Powder and Bulk Mixing Processes and Equipment

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Course Overview

In this course, you will examine the influence of particle and powder properties on blending results, learn how to measure the performance of blending equipment, and explore available options to improve blending performance and uniformity, and reduce operating and energy costs.

Who Should Attend?

Engineers, scientists, and production personnel who are responsible for the design, operation, selection, or specification of powder and dry-solids blending equipment in food, chemical, and pharmaceutical operations and applications. 

Course Outline

Difficulties in Powder Blending

  • What makes powder blending and mixing unique?
  • Why do so many problems develop?

Tumble Blending and Mixing Equipment and Mechanisms

  • V-blenders
  • Double-cone blenders
  • Blending and mixing by sliding flow and bulk motion
  • Limitations to fill levels
  • Methods for liquid addition and intensification

Rotating Element Blending and Mixing Equipment and Mechanisms

  • Ribbon blenders
  • Paddle blenders
  • Plow blenders
  • Bulk motion and dispersion mechanisms
  • Effective ranges for fill levels
  • Liquid addition and other processing
  • Batch and continuous operation

Other Types of Blenders and Mixers

  • Turbine blenders
  • Mullers

Auxiliary Equipment for Blenders

Sampling Methods

Particle Size and Bulk Density Effects on Mixing

  • Particle size and size distribution
  • Particle shape
  • Diffraction methods
  • Optical measurements and observations

Blender and Mixer Selection

  • Selection criteria and flow chart

Agglomeration and Deagglomeration

  • Liquid addition
  • Tableting and briquetting
  • Impact agglomeration and particle size control

Blender Mechanical Components

  • Drive components
  • Electric motors and explosion proof categories
  • Shaft seals

Safe Handling of Powders

  • Protection and safety in mixer installations
  • Protection against the occurrence of explosions
  • Protection against the effects of explosions
  • Combined protective measures


"A very good course. Well-planned and executed. It provided information I can use every day."


David Dickey

David S. Dickey, Ph.D., is an independent consultant with MixTech, Inc., in Coppell, Texas. His experience is unique in the field of mixing and scale-up since he has had exposure to both the theoretical and practical aspects of real problems, having learned about successes and failures. During more than 23 years with process equipment manufacturers, he has engineered liquid mixing equipment, powder blending equipment, viscous mixing equipment, static mixers, and other industrial process equipment. He has published numerous technical articles and book chapters and was one of the contributing editors of the handbook, Advances in Industrial Mixing (Wiley, 2015).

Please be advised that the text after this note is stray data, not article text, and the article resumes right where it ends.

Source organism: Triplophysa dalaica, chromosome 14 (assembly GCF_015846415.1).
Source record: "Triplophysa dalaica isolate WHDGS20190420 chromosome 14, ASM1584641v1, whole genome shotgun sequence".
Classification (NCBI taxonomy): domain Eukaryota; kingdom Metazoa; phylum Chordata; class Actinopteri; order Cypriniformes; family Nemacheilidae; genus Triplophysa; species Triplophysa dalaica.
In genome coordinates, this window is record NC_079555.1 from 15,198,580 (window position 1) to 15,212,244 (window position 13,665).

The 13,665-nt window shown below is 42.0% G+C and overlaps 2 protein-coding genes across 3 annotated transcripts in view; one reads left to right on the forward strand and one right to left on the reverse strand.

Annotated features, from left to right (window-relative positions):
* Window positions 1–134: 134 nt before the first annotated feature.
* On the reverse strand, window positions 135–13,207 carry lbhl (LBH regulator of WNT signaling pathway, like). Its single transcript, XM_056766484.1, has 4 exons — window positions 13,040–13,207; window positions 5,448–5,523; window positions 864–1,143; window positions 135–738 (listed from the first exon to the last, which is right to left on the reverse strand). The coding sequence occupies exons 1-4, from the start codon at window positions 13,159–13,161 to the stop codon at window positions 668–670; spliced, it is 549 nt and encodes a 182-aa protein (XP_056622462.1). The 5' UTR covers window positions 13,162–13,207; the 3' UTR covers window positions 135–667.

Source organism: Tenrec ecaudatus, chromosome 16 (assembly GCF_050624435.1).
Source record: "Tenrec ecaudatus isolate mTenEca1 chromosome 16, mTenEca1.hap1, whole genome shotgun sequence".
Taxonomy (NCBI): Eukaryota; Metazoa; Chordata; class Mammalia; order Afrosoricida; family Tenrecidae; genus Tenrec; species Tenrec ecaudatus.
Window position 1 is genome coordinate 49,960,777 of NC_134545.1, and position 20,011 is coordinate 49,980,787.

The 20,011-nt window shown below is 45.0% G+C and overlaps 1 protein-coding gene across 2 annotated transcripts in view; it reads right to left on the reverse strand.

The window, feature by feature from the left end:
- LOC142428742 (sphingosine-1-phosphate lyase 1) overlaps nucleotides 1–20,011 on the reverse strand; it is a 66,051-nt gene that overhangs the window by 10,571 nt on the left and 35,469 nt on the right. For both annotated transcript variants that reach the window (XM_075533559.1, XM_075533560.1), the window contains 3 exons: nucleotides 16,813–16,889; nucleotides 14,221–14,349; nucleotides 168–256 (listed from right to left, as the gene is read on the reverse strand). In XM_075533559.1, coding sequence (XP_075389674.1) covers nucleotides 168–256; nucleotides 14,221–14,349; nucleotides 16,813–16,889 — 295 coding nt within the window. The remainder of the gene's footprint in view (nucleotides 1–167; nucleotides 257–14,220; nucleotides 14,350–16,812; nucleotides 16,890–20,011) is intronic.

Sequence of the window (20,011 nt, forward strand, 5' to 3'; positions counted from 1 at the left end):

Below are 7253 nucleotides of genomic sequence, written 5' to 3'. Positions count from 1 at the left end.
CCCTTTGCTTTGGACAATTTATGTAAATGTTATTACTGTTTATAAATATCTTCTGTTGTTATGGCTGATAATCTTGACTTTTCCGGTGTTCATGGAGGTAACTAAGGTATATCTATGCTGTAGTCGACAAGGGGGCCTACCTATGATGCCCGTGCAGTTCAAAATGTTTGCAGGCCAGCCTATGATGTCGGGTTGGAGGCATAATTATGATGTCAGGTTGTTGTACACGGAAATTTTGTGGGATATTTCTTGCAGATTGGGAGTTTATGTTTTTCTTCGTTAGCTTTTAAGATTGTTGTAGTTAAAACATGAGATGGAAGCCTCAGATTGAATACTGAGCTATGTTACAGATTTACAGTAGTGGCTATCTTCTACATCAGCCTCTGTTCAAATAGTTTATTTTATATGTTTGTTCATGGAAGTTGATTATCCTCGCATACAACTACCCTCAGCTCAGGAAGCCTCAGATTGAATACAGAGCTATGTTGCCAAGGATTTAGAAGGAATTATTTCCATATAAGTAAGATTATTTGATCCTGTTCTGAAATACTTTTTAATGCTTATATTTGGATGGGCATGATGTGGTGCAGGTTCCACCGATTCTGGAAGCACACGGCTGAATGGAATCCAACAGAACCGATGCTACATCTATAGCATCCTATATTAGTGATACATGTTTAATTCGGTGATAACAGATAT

His diverse equipment background developed out of a technical background with a bachelor’s degree in chemical engineering from the University of Illinois, followed by master’s and PhD degrees in chemical engineering from Purdue University. In 2005, Dickey received the North American Mixing Forum Award for Excellence and Sustained Contributions to Mixing Research and Practice.


Elaine Andrysick

Elaine M. Andrysick, joined Engineering Professional Development, University of Wisconsin-Madison, as a continuing engineering education specialist in 1988.  She is responsible for the development and delivery of high-value continuing engineering education short courses for practicing professionals in the areas of chemical and process engineering and laser material processing.  Also, she manages the University’s Laser Welding Certificate program.

Upcoming dates (1)

Apr. 20-22, 2021

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Program Director

Elaine Andrysick

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